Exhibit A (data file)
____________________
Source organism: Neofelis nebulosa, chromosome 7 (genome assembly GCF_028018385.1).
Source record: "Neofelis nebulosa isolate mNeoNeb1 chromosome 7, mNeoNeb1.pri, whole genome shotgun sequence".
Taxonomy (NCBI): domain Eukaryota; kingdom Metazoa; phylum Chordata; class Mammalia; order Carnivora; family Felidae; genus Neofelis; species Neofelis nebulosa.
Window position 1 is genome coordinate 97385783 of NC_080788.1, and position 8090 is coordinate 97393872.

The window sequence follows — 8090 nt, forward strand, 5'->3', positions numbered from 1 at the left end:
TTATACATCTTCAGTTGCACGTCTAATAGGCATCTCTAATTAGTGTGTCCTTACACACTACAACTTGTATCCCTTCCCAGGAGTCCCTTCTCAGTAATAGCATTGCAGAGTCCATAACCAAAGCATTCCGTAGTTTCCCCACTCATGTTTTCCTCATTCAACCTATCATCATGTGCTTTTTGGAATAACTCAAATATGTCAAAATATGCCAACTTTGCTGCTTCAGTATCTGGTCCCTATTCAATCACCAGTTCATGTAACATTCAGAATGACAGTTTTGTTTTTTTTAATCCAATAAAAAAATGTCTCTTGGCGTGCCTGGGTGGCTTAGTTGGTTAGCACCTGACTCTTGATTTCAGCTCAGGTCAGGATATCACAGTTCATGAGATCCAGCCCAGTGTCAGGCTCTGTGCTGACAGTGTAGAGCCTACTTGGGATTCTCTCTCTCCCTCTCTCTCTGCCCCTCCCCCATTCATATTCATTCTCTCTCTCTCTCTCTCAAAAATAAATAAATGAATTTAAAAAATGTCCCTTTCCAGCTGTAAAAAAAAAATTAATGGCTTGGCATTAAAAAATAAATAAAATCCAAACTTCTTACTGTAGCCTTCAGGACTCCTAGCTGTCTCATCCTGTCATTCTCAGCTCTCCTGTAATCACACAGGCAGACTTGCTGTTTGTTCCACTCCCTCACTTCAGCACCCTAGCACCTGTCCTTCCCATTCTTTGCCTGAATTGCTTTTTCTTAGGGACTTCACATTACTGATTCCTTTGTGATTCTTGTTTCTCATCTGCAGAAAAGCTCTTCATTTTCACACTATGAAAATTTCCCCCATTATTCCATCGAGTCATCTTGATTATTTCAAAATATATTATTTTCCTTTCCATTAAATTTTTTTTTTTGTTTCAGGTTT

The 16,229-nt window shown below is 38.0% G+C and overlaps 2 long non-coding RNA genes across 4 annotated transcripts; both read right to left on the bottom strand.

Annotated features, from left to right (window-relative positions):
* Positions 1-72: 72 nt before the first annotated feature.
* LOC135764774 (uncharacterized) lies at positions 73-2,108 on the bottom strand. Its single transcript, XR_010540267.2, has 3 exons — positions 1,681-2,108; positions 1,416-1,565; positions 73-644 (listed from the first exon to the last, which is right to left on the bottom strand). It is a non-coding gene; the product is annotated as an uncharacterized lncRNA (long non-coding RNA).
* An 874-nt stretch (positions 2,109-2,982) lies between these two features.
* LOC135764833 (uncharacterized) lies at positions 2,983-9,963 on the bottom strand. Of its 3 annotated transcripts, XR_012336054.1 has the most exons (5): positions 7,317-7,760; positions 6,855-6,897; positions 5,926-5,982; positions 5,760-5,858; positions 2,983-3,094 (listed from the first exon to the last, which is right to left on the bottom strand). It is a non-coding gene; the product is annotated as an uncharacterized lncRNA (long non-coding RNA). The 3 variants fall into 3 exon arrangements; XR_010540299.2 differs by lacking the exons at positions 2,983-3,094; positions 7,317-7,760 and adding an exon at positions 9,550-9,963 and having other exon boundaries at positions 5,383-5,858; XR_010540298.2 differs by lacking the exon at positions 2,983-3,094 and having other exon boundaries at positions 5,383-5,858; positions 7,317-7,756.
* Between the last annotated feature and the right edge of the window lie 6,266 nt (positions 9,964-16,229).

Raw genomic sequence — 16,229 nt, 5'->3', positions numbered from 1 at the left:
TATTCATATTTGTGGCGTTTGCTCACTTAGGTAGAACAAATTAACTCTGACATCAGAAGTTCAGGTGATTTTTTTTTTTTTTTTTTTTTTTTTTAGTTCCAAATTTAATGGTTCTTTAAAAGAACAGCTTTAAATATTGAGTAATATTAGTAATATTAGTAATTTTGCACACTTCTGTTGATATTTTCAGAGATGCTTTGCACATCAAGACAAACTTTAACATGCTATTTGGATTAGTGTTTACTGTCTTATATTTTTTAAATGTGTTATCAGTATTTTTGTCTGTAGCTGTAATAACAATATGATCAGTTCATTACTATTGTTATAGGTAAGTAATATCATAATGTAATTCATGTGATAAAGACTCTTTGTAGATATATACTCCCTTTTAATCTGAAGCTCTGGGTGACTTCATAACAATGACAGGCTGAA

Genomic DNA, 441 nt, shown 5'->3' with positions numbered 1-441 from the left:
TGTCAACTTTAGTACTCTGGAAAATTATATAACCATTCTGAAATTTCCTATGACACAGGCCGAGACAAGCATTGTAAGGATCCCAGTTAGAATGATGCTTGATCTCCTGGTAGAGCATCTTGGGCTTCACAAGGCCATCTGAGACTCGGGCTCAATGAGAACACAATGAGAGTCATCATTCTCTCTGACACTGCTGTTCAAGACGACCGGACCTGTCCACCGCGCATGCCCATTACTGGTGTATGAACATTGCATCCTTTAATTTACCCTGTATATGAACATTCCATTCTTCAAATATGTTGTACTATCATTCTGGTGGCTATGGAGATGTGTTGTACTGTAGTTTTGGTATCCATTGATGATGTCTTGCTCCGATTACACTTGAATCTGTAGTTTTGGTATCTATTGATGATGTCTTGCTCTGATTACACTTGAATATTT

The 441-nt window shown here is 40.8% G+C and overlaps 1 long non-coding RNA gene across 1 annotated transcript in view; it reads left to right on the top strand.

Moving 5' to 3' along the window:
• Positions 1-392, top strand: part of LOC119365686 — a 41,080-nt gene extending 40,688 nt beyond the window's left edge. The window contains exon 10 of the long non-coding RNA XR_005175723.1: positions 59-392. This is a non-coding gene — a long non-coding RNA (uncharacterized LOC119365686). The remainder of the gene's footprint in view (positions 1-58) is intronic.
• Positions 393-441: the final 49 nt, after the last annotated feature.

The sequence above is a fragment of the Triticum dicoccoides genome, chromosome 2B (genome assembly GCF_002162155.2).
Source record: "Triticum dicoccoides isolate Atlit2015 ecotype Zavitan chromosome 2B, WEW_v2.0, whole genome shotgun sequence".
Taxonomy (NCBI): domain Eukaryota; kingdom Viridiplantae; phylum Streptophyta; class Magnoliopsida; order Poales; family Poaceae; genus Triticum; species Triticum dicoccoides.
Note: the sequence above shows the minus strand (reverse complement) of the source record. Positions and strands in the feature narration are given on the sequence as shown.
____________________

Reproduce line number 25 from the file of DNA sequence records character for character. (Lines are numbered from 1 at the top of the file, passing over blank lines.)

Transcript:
Note: the sequence above shows the minus strand (reverse complement) of the source record. Positions and strands in the feature narration are given on the sequence as shown.